Everyone has their own goals in life. For some, it’s climbing a mountain or writing a novel. For others, it’s taking a photo of extreme weather that is subsequently featured on their local weather report. The problem is, snapping a decent-quality picture of an incoming storm or cloud formation isn’t as easy as it sounds. In fact, most of the results aren’t great.
But there are ways to improve, and KXAN Austin has a few suggestions. Here are some tips for capturing all the drama of a changing sky.
This should go without saying, but you’re not a professional storm chaser (unless you are), and your first priority should always be your safety. Also, don’t take photos or video while driving. If you encounter some interesting-looking weather while on the road, either pull over first, or have the passenger be the photographer.
Check the lighting
Like other types of photos, lighting can make or break severe weather shots. Here’s how the folks at KXAN suggest making sure your lighting is right:
To avoid this, most smartphones (if they’re on the auto settings in the camera app) allow you to tap on different areas of the screen to adjust lighting before you take a photo. Tapping on a dark area will lighten some parts of the image, and tapping on a light area will darken parts of the image. The same goes for video.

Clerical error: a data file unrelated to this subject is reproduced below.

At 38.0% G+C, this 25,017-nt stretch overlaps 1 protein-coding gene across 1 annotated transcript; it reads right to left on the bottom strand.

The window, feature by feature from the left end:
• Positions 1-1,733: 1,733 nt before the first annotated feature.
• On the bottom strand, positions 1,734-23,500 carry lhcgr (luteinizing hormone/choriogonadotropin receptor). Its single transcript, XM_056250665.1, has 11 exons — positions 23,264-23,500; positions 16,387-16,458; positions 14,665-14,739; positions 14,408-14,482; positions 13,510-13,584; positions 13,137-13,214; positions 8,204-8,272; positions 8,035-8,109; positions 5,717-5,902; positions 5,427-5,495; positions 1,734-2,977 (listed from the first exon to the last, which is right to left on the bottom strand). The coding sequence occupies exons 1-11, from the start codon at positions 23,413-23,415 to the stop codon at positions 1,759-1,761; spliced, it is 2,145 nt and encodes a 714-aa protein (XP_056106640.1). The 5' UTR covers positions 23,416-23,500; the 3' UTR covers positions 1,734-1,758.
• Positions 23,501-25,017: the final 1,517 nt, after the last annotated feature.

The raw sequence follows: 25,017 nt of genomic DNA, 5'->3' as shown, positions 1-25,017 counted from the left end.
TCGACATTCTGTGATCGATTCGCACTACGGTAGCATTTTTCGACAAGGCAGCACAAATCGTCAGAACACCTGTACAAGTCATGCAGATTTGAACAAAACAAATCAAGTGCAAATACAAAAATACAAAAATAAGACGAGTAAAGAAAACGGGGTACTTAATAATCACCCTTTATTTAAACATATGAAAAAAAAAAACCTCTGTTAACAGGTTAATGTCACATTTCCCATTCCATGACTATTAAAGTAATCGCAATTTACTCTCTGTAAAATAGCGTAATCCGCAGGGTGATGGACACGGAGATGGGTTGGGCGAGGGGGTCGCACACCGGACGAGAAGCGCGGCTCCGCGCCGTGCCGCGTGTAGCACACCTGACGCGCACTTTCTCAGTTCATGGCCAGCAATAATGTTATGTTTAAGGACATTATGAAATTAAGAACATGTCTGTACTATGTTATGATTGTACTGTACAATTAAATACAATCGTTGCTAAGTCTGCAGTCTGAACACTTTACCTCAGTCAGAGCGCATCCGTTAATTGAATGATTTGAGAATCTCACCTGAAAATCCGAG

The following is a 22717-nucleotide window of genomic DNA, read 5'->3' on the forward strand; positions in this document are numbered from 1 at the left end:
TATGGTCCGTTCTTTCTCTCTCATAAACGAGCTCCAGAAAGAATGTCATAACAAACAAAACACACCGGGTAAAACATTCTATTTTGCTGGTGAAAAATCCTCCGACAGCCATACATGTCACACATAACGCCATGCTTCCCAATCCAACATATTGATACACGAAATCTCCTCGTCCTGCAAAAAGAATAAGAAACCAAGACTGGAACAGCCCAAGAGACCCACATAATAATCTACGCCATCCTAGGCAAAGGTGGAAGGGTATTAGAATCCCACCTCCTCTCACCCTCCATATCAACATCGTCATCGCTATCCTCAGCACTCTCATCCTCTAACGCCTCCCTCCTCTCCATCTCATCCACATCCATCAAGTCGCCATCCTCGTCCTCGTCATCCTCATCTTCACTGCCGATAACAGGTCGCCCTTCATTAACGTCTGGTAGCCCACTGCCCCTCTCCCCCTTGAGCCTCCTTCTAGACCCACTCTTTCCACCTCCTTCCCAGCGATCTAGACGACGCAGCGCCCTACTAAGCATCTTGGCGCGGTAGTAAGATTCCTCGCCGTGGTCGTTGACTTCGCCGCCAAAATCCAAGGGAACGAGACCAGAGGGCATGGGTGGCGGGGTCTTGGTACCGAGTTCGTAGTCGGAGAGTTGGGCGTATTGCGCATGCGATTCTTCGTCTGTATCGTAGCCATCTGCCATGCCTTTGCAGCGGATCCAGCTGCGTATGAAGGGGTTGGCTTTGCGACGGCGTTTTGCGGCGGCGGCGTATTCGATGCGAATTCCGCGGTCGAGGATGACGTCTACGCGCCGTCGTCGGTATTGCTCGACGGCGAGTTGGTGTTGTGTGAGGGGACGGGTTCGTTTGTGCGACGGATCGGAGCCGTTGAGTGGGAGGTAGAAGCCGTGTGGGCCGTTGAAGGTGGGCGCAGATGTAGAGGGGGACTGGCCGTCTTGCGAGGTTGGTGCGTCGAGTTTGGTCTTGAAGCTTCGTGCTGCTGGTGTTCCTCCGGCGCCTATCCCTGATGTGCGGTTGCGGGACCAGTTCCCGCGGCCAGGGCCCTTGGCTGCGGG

Also, avoid using the flash setting on your phone (or camera), if possible. This isn’t the time.
Keep it in focus
If your photo features something up close — like a large hailstone — be sure to take the extra second or two to focus the shot. Here’s KXAN again with a tip:
Similar to adjusting lighting, tapping on different areas of your screen in the camera app will put the areas you tap in focus. When you’re ready, tap on the subject of your photo to get your smartphone camera to hone in on it. Make sure you’re also standing as still as possible to prevent blurriness.
And if the reason you’re taking a picture of hail is that it’s unusually large in size, consider putting something else in the frame with it for scale.
Use wide shots of stormy skies
If there’s something really interesting happening in the sky — like colourful cloud patterns during sunset, or a rainbow — the temptation is to zoom allllll the way in to make it look as close as possible. But instead of resembling an image from a science textbook, these photos tend to be grainy and lower-quality. Instead, stick with wide shots.